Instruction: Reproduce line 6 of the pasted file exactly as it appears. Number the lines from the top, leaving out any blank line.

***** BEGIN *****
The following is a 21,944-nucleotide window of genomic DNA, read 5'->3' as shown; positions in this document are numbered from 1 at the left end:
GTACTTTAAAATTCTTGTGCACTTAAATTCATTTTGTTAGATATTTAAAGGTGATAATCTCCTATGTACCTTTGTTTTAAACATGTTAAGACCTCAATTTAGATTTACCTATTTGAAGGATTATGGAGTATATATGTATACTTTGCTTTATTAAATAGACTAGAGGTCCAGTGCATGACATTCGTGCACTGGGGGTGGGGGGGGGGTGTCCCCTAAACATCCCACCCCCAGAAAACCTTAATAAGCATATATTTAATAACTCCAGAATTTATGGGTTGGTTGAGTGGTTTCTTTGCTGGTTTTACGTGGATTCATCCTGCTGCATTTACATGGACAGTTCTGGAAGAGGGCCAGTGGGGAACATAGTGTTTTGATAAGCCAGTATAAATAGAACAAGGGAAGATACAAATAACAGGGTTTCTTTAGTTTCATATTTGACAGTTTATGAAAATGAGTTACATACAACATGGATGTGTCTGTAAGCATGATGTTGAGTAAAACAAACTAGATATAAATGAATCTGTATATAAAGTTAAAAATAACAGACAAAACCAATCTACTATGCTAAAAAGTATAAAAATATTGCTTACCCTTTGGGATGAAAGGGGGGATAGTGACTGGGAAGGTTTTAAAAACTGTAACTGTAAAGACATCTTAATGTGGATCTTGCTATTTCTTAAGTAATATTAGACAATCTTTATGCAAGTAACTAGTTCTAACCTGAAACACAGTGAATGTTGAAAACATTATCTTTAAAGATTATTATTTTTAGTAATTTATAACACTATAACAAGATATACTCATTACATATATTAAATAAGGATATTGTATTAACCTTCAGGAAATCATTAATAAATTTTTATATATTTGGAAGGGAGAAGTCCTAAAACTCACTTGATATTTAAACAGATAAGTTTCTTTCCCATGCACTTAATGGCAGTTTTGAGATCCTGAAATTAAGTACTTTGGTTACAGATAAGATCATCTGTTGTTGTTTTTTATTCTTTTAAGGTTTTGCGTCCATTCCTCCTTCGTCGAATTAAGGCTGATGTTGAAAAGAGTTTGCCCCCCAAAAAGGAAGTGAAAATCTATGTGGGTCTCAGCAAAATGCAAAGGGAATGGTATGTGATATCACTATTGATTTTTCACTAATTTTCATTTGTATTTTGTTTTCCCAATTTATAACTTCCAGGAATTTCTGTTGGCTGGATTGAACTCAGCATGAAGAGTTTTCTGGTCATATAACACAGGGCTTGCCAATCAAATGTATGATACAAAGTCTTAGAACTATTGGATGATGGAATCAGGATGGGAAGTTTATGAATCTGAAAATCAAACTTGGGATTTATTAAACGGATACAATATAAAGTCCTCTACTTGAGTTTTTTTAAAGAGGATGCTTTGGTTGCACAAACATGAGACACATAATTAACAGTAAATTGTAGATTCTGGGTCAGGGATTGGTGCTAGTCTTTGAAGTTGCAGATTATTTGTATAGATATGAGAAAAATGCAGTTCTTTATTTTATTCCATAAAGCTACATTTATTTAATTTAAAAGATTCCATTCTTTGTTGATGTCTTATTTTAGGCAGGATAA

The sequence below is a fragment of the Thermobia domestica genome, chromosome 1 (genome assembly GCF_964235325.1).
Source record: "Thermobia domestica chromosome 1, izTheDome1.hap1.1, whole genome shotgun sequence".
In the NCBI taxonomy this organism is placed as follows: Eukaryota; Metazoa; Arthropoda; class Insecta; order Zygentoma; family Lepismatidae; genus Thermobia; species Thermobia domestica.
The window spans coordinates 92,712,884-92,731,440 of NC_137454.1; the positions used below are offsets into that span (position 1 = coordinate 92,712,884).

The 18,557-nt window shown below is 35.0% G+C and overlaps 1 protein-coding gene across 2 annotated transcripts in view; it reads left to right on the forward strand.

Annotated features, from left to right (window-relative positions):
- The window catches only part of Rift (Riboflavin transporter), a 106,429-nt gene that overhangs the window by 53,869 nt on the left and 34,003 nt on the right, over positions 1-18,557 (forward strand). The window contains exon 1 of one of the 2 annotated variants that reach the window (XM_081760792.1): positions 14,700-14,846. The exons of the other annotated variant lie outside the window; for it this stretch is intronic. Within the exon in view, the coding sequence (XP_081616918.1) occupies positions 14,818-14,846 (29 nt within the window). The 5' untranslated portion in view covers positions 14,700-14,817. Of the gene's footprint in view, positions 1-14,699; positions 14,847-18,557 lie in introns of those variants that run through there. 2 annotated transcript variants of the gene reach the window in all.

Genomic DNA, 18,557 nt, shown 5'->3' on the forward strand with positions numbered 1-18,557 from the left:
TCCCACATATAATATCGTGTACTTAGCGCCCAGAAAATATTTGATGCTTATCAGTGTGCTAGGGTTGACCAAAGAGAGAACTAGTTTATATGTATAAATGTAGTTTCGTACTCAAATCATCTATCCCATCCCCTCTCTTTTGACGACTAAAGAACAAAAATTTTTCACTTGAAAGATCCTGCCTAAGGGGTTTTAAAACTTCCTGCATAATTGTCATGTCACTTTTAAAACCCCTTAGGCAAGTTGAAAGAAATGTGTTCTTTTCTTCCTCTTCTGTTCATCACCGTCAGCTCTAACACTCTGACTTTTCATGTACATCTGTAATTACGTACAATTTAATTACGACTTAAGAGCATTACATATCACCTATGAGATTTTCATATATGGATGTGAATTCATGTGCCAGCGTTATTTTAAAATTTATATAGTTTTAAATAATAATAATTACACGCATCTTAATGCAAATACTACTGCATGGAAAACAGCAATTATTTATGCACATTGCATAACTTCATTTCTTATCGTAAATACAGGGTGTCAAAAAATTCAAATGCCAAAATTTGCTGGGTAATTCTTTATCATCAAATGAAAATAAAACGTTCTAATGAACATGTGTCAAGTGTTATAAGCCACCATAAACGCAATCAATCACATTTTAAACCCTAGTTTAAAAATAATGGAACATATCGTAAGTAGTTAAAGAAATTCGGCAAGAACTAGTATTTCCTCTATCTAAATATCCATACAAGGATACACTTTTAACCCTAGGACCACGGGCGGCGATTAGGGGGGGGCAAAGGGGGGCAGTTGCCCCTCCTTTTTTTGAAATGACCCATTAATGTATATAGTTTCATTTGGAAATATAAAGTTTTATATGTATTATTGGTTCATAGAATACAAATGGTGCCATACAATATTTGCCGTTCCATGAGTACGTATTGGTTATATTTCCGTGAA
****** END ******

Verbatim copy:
The window spans coordinates 92,712,884-92,731,440 of NC_137454.1; the positions used below are offsets into that span (position 1 = coordinate 92,712,884).